Thursday, January 17, 2013
When Heavy Music Goes Acoustic & How It Impacts A Musicians Nerves
Back in the 90s, the "MTV Unplugged" series became very popular since it showcased artists in a very intimate setting. Part of the magic within the series was that the majority of artists would step out of their "comfort zone", and many would switch their electric guitars into acoustic guitars. This obviously added extra stress to the artists, since they had to rehearse and many times learn how to play a certain "amplified" musical part without any electrical effects or "tricks".
One thing that all musicians who are not used to performing in an intimate setting have in common, is that they get nervous as hell. Of course they are professionals and usually shine within this unusual environment for them, without letting anyone know how nervous they are. And even though they are used to performing in front of massive amounts of people, they do feel the added pressure.
Take for example MACHINE HEAD's Robb Flynn, who recently performed and acoustic set at a Tony La Russa benefit show (video below). Here is what he had to say about how nerve wrecking his recent acoustic experience was:
"And then the time came to do my set for a 40-to-70 year-old audience that I was certain had no fuckin’ clue who the hell I or Machine Head was. I cracked a couple jokes about it and definitely broke the ice; I was nervous, surprisingly so, irrationally so. Every time I do these acoustic things I'm nervous, I kept telling myself "dude, you headline festivals in front of 100,000 people, and don't even blink an eye, why are you nervous?" I guess the idea of sitting, just me and an acoustic, and just being in the moment, connecting to the lyrics, connecting to the emotion and the place where I wrote it, and the idea that I couldn't rely on my old bag of tricks is... well, scary. I both like and hate that feeling. I feel like I need to do more of it just to get past this weird... I dunno, fear? "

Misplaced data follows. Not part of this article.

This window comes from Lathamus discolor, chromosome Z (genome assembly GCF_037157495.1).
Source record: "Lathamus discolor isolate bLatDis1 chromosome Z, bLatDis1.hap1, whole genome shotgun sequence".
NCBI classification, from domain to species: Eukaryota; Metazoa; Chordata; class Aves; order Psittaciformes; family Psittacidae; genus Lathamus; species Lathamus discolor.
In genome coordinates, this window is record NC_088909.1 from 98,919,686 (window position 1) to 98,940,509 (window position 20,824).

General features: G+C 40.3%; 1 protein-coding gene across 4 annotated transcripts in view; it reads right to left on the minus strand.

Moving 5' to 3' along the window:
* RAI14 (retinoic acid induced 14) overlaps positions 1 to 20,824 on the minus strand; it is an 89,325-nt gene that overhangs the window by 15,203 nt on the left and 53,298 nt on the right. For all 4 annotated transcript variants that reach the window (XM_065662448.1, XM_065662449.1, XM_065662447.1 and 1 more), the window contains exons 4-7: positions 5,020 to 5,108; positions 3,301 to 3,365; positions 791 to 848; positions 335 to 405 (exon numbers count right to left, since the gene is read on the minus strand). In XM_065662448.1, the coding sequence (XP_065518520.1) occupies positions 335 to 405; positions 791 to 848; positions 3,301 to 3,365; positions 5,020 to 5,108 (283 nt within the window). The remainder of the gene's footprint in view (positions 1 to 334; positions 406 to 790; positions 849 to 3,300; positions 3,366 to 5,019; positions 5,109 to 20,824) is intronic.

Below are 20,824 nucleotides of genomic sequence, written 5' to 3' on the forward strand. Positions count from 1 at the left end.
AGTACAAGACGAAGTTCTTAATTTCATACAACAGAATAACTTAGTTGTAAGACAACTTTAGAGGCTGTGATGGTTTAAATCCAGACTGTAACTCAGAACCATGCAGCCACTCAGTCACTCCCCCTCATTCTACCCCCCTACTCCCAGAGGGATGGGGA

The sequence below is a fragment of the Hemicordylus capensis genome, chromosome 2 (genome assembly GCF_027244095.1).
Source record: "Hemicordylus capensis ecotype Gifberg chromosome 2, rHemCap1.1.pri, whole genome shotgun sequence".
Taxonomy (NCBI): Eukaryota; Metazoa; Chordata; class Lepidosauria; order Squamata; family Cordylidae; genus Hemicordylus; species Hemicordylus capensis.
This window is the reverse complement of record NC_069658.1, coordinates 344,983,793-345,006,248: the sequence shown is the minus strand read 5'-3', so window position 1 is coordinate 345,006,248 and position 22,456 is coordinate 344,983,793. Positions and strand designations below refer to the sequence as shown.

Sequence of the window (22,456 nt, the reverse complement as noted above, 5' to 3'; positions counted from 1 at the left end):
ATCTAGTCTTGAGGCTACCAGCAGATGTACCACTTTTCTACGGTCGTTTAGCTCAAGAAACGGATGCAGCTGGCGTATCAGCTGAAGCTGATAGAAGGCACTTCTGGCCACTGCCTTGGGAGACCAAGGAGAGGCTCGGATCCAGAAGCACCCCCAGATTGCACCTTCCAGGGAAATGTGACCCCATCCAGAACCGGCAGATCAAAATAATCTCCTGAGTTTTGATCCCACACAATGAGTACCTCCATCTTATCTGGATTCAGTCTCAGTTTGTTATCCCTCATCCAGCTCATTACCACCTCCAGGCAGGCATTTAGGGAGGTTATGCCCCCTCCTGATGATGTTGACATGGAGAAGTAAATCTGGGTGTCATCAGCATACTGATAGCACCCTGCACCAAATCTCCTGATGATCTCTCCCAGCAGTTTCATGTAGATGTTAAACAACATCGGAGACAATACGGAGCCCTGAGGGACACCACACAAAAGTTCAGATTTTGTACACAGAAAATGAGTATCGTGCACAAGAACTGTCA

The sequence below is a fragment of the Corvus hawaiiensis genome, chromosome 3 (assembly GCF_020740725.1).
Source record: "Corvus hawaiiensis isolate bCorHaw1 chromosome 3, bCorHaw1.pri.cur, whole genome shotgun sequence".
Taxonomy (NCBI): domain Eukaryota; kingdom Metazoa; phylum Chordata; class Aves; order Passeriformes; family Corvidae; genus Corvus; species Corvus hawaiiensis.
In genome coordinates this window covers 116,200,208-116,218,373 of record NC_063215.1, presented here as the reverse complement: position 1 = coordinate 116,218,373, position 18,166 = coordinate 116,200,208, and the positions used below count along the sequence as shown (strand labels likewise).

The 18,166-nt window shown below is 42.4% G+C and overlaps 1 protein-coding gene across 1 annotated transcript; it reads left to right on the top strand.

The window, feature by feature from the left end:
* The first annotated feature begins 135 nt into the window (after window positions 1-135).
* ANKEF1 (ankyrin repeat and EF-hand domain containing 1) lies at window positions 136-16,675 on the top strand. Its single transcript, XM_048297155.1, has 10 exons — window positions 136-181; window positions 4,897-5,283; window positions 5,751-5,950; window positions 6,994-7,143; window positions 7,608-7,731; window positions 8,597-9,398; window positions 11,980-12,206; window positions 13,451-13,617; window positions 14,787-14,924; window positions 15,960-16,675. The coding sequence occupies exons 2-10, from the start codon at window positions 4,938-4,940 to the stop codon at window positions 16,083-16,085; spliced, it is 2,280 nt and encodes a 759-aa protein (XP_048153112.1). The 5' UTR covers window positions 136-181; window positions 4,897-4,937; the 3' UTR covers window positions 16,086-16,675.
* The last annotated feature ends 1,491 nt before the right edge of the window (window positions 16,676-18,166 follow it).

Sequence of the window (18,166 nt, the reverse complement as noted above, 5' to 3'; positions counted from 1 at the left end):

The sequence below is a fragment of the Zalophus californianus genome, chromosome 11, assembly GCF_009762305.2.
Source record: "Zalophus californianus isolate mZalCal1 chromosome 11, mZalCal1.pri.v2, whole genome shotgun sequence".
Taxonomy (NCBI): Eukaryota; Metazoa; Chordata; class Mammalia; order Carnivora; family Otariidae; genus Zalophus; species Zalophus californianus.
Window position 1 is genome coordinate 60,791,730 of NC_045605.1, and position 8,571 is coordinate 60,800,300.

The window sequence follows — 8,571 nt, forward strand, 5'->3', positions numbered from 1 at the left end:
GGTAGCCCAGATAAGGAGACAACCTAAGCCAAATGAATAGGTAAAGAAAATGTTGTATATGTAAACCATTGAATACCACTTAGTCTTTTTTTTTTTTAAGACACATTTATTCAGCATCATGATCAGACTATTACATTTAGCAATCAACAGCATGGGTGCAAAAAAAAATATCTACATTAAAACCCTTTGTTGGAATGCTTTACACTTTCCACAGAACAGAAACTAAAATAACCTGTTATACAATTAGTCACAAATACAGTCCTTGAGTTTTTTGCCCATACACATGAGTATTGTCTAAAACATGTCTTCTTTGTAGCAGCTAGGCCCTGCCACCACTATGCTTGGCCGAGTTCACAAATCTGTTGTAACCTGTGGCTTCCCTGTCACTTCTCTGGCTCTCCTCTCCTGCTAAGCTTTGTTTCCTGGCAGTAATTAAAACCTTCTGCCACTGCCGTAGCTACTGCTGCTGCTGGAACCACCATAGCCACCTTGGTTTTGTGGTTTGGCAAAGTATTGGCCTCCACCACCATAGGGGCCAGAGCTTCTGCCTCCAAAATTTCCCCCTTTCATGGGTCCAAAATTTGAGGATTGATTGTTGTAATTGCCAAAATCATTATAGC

Another Heavy Music artist who recently performed acoustically in New York City and in Gothenburg, Sweden, is TRIVIUM's Matt Heafy (video below). Prior to his first acoustic solo performance at the Moscot Gallery in New York City, Heafy made it clear that he was out of his "comfort zone".
"I’m never nervous with Trivium shows but I’m always nervous with things I don’t really do – like dancing in public, if I had to do it I would be terrified. Having never done a solo acoustic show of songs that no one would expect me to do I don’t know what vibe I’m going to get, I’ll figure it out. I was asking Corey Taylor, who was doing those acoustic shows – I saw him do one in front of 8,000 people in Austria and people were freaking out, he played the Spongebob Square Pants Theme, Alice in Chains and all this stuff. So I asked him how he gets into it and he gave me a couple of tips."
Since Heafy brought up Corey Taylor (SLIPKNOT/STONE SOUR)...
In 2011, we had the chance to catch "An Evening With Corey Taylor". The event was Taylor's super smart way of promoting his debut book "Seven Deadly Sins: Settling the Argument Between Born Bad and Damaged Good". Seeing Taylor in such an intimate setting without of his jumpsuit and mask, was very powerful (video below). Almost as powerful as seeing his as #8 in SLIPKNOT.
So for those who say that acoustic sets are not Metal: if you want to be close minded about it and not open your mind to NEW/COOL ways for our music to be presented, that is your personal choice. Just don't forget that the key ingredient of Metal is rebellion, which it can be translated into trying things that most are too scared to try.
Mr. Flynn, Mr. Heafy and Mr. Taylor, are all vocalists in some of the most important Heavy Music bands today. If they weren't "Metal" enough, they would have never dared stepping out of their "comfort zone" and rebelling all for the love of music.
Lets take a look at the differences between an electric guitar and an acoustic guitar:
What do you think about this? Let us know at the comments section below.